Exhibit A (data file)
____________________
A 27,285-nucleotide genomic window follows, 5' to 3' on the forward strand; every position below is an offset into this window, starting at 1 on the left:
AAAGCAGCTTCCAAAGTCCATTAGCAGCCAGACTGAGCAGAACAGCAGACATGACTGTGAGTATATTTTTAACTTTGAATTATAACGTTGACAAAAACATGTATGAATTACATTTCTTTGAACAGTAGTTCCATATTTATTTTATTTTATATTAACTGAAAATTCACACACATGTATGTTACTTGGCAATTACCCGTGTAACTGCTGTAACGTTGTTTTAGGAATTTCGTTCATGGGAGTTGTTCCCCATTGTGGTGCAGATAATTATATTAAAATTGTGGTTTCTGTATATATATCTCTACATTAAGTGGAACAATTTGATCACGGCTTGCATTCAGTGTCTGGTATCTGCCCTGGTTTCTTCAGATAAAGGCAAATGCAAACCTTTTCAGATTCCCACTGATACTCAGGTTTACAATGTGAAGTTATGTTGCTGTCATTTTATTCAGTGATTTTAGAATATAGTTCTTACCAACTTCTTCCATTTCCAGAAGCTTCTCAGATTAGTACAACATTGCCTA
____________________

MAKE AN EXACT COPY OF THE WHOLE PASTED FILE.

A 27,285-nucleotide genomic window follows, 5' to 3' on the forward strand; every position below is an offset into this window, starting at 1 on the left:
AAAGCAGCTTCCAAAGTCCATTAGCAGCCAGACTGAGCAGAACAGCAGACATGACTGTGAGTATATTTTTAACTTTGAATTATAACGTTGACAAAAACATGTATGAATTACATTTCTTTGAACAGTAGTTCCATATTTATTTTATTTTATATTAACTGAAAATTCACACACATGTATGTTACTTGGCAATTACCCGTGTAACTGCTGTAACGTTGTTTTAGGAATTTCGTTCATGGGAGTTGTTCCCCATTGTGGTGCAGATAATTATATTAAAATTGTGGTTTCTGTATATATATCTCTACATTAAGTGGAACAATTTGATCACGGCTTGCATTCAGTGTCTGGTATCTGCCCTGGTTTCTTCAGATAAAGGCAAATGCAAACCTTTTCAGATTCCCACTGATACTCAGGTTTACAATGTGAAGTTATGTTGCTGTCATTTTATTCAGTGATTTTAGAATATAGTTCTTACCAACTTCTTCCATTTCCAGAAGCTTCTCAGATTAGTACAACATTGCCTA